A Troubled Second Album
Ask any successful musician and they’ll most likely tell you that making their first album was ultimately a cinch. It was their second that proved to be fraught with difficulties. The same could be said for Katie Holly’s second play, “Sharon.” Her first play, Marion, seems to have shown a lot of promise by all accounts, and her forthcoming Crowman, with the ever excellent Jon Kenny, would certainly seem to support that belief. But on the evidence of “Sharon,” despite its twee charm and strong performances, you could be forgiven for having some serious concerns.
In Holly’s laboured play, the eponymous Sharon returns home to rural Cork from the big smoke to live with Mammy. Once there, she spends her days resisting the twin social pressures to get married and have babies. And that’s essentially it. There’s some quirky characters in the pub she works at, and in the drama group she attends, that suggest the makings of a rural community. As well as a half hearted love story and an obvious attempt at pathos. But anything resembling real dramatic, or comic, engagement is essentially thin on the ground. Thematically, it doesn’t get much deeper. Women appear to have no real function other than as mothers, the real or the surrogate aunty kind, even if Sharon claims she’s vehemently opposed to this idea. Daddies and families don’t really feature in this romanticised world. One that perpetuates the myth of idealised, Irish motherhood, with the emotional depth of a Hallmark card.
Yet what it lacks in depth “Sharon" often makes up for with an Ireland’s Own styled charm, channelling hints of Maeve Binchy in places. But with little of Binchy’s style, rigour, or exactness. Unexpectedly switching from an attempt at a play to a one-woman monologue with accompaniment, “Sharon” suffers from saying too much and showing too little, even if what it says can sometimes be incredibly smart and funny. ‘Imagine a montage,’ Sharon says. We’d really rather we’d seen it. Indeed, given its almost novelistic style and structure, and lack of any real action on stage, “Sharon” may well have better traction as a radio play. On stage it suffers from too many failings. Its biggest being that it’s never properly challenged, or handled, by its director. If ever one wanted to make a case for a new writer not to direct their own work, this is it.
Showing a painful lack of the most basic of directorial fundamentals, such as stage craft, composition, rhythm, pace, and energy, Holly’s direction is so thin on the ground as to be practically non-existent. As a result, Holly the director poorly serves her cast, her script, and her writer. Thankfully, her three strong cast cover a lot of these sins under a welter of natural talent, whose versatility compensates considerably. Marie O’Donovan conveying a host of characters is always compelling, as is Mark Griffin, also in various roles. Including Sharon’s mother, which Griffin articulates so well at times, once vocal delivery slows down, that he/she risks stealing the show. But that honour firmly belongs to a magnetic Irene Kelleher as the gravitational Sharon around whom all else revolves. All three, especially Kelleher who carries the lion’s share of the focus, do sterling jobs with a weak script and weaker direction. A testament to their individual talents.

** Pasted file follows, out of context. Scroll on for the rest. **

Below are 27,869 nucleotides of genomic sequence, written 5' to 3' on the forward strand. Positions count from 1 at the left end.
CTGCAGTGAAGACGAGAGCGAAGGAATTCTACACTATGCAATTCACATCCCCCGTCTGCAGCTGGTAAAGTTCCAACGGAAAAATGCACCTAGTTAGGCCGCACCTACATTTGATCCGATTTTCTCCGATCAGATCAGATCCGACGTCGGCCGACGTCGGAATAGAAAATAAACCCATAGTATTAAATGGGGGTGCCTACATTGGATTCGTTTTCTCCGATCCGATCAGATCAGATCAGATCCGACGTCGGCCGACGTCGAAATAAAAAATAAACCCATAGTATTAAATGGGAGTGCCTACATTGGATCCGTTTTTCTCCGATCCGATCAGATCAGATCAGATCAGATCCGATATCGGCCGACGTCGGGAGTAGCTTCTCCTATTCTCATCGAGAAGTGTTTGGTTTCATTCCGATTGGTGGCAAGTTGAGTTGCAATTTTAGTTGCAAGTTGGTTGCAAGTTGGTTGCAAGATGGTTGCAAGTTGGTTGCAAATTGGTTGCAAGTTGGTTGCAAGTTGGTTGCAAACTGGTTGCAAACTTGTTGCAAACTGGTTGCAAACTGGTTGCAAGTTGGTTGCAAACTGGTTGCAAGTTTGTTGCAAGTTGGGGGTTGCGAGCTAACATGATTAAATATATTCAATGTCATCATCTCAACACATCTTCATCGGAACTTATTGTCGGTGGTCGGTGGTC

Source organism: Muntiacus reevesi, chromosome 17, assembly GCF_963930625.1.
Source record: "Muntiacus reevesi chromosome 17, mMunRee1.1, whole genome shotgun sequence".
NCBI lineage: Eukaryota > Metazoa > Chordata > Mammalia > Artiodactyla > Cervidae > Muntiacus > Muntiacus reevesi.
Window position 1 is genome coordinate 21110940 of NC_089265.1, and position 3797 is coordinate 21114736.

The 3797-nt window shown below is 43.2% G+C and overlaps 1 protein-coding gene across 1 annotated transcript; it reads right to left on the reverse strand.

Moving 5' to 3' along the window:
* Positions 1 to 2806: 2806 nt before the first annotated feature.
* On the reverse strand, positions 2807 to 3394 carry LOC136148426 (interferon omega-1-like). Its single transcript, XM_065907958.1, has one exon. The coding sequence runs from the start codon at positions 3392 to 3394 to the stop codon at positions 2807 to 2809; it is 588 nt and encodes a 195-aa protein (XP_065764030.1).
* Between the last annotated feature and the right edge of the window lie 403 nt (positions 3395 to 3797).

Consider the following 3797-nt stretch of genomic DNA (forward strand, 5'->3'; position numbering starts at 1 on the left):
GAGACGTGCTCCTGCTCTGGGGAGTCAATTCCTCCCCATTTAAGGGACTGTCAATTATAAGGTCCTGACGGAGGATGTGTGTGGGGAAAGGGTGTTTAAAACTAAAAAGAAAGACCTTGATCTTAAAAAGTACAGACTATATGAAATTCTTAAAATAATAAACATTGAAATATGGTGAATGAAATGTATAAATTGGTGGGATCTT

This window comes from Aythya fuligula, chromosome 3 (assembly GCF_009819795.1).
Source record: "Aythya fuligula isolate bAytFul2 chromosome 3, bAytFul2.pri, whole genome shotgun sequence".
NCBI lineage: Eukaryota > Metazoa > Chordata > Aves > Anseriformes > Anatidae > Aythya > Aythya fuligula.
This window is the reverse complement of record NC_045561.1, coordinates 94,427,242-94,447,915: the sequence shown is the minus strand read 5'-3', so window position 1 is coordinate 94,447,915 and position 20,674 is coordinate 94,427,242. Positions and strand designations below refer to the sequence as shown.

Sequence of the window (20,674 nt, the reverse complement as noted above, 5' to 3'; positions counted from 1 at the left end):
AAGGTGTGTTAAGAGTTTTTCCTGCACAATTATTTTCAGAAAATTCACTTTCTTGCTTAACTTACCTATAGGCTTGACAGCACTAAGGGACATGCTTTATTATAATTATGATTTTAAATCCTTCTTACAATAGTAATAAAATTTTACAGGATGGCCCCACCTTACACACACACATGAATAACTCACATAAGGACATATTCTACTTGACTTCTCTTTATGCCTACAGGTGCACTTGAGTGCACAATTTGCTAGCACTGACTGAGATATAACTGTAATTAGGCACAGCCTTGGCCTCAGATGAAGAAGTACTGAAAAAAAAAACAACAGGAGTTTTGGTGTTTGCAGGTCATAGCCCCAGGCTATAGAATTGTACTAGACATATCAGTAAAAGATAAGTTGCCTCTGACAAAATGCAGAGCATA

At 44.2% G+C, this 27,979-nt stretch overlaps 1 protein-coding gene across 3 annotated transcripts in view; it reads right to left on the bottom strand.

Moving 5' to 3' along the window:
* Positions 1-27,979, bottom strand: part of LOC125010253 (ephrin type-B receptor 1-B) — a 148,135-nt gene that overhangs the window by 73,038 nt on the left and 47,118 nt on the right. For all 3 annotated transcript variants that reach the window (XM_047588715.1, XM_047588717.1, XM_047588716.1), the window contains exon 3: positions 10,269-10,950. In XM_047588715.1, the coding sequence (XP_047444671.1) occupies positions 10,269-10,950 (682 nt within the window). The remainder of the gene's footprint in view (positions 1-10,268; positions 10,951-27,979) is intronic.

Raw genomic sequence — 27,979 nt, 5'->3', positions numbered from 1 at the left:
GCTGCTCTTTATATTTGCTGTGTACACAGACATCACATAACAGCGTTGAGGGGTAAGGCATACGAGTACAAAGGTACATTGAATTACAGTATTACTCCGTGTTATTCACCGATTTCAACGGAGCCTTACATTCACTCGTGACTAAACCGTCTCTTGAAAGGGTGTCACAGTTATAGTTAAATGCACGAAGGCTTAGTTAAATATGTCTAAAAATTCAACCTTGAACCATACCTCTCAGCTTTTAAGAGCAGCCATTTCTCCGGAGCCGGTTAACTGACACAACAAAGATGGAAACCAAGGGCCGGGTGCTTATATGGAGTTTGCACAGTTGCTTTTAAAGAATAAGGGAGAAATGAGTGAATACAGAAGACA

Given that this is Holly’s second script you could be forgiven for having expected more. Still, as any successful musician will tell you, you had all your life to get your first album right, the second one has to be completed in a much shorter space of time and under very different conditions. Despite its flaws, “Sharon” suggests that Holly has much more, and better, to offer. For, at its best, “Sharon” has heart, charm, funny moments, and deeply likeable characters. In the hands of a skilled director willing, and capable of challenging the writer to deliver their best, it could have been truly delightful.
“Sharon” by Katie Holly, runs at Bewley’s Café Theatre until July 7
For more information, visit Bewley’s Café Theatre